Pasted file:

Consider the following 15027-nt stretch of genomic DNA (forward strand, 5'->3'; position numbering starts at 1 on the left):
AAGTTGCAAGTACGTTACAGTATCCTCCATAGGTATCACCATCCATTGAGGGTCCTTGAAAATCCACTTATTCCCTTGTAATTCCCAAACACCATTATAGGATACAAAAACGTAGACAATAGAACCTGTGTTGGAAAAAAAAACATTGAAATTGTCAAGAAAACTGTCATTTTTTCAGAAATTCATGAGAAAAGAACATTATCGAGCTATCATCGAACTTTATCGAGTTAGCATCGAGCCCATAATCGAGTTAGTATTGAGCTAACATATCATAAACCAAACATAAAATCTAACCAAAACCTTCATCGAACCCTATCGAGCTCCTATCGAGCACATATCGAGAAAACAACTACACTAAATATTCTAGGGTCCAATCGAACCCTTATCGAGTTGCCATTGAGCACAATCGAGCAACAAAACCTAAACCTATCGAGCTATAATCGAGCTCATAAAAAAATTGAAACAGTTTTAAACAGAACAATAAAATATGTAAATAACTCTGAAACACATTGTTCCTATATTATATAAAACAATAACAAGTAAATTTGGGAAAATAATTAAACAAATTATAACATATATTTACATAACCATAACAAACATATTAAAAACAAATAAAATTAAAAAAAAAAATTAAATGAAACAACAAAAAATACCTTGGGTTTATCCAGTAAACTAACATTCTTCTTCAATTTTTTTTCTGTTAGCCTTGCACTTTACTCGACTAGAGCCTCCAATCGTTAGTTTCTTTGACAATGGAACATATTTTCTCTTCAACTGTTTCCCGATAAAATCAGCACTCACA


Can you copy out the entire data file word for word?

Consider the following 15027-nt stretch of genomic DNA (forward strand, 5'->3'; position numbering starts at 1 on the left):
AAGTTGCAAGTACGTTACAGTATCCTCCATAGGTATCACCATCCATTGAGGGTCCTTGAAAATCCACTTATTCCCTTGTAATTCCCAAACACCATTATAGGATACAAAAACGTAGACAATAGAACCTGTGTTGGAAAAAAAAACATTGAAATTGTCAAGAAAACTGTCATTTTTTCAGAAATTCATGAGAAAAGAACATTATCGAGCTATCATCGAACTTTATCGAGTTAGCATCGAGCCCATAATCGAGTTAGTATTGAGCTAACATATCATAAACCAAACATAAAATCTAACCAAAACCTTCATCGAACCCTATCGAGCTCCTATCGAGCACATATCGAGAAAACAACTACACTAAATATTCTAGGGTCCAATCGAACCCTTATCGAGTTGCCATTGAGCACAATCGAGCAACAAAACCTAAACCTATCGAGCTATAATCGAGCTCATAAAAAAATTGAAACAGTTTTAAACAGAACAATAAAATATGTAAATAACTCTGAAACACATTGTTCCTATATTATATAAAACAATAACAAGTAAATTTGGGAAAATAATTAAACAAATTATAACATATATTTACATAACCATAACAAACATATTAAAAACAAATAAAATTAAAAAAAAAAATTAAATGAAACAACAAAAAATACCTTGGGTTTATCCAGTAAACTAACATTCTTCTTCAATTTTTTTTCTGTTAGCCTTGCACTTTACTCGACTAGAGCCTCCAATCGTTAGTTTCTTTGACAATGGAACATATTTTCTCTTCAACTGTTTCCCGATAAAATCAGCACTCACA